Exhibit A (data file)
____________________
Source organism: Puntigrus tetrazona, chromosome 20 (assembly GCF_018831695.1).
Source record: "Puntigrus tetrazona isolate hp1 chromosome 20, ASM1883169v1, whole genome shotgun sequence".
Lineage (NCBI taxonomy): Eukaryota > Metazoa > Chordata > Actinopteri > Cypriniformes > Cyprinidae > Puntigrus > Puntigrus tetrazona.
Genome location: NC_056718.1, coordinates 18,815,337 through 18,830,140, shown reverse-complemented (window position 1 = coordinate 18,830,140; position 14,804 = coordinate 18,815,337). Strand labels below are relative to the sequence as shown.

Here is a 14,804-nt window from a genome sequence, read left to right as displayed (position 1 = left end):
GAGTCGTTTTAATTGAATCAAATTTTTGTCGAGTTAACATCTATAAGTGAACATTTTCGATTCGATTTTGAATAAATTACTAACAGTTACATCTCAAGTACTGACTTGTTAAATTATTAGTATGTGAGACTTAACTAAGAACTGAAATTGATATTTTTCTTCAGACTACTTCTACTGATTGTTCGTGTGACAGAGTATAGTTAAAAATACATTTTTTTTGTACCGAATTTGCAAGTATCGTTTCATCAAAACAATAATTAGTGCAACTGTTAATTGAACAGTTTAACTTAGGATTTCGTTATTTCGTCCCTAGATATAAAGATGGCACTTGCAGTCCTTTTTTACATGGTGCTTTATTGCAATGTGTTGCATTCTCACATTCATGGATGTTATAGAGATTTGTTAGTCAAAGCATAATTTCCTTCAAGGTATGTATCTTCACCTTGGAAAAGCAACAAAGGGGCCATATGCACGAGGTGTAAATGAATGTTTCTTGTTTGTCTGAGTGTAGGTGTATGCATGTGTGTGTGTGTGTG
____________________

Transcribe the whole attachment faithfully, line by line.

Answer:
Source organism: Puntigrus tetrazona, chromosome 20 (assembly GCF_018831695.1).
Source record: "Puntigrus tetrazona isolate hp1 chromosome 20, ASM1883169v1, whole genome shotgun sequence".
Lineage (NCBI taxonomy): Eukaryota > Metazoa > Chordata > Actinopteri > Cypriniformes > Cyprinidae > Puntigrus > Puntigrus tetrazona.
Genome location: NC_056718.1, coordinates 18,815,337 through 18,830,140, shown reverse-complemented (window position 1 = coordinate 18,830,140; position 14,804 = coordinate 18,815,337). Strand labels below are relative to the sequence as shown.

Here is a 14,804-nt window from a genome sequence, read left to right as displayed (position 1 = left end):
GAGTCGTTTTAATTGAATCAAATTTTTGTCGAGTTAACATCTATAAGTGAACATTTTCGATTCGATTTTGAATAAATTACTAACAGTTACATCTCAAGTACTGACTTGTTAAATTATTAGTATGTGAGACTTAACTAAGAACTGAAATTGATATTTTTCTTCAGACTACTTCTACTGATTGTTCGTGTGACAGAGTATAGTTAAAAATACATTTTTTTTGTACCGAATTTGCAAGTATCGTTTCATCAAAACAATAATTAGTGCAACTGTTAATTGAACAGTTTAACTTAGGATTTCGTTATTTCGTCCCTAGATATAAAGATGGCACTTGCAGTCCTTTTTTACATGGTGCTTTATTGCAATGTGTTGCATTCTCACATTCATGGATGTTATAGAGATTTGTTAGTCAAAGCATAATTTCCTTCAAGGTATGTATCTTCACCTTGGAAAAGCAACAAAGGGGCCATATGCACGAGGTGTAAATGAATGTTTCTTGTTTGTCTGAGTGTAGGTGTATGCATGTGTGTGTGTGTGTG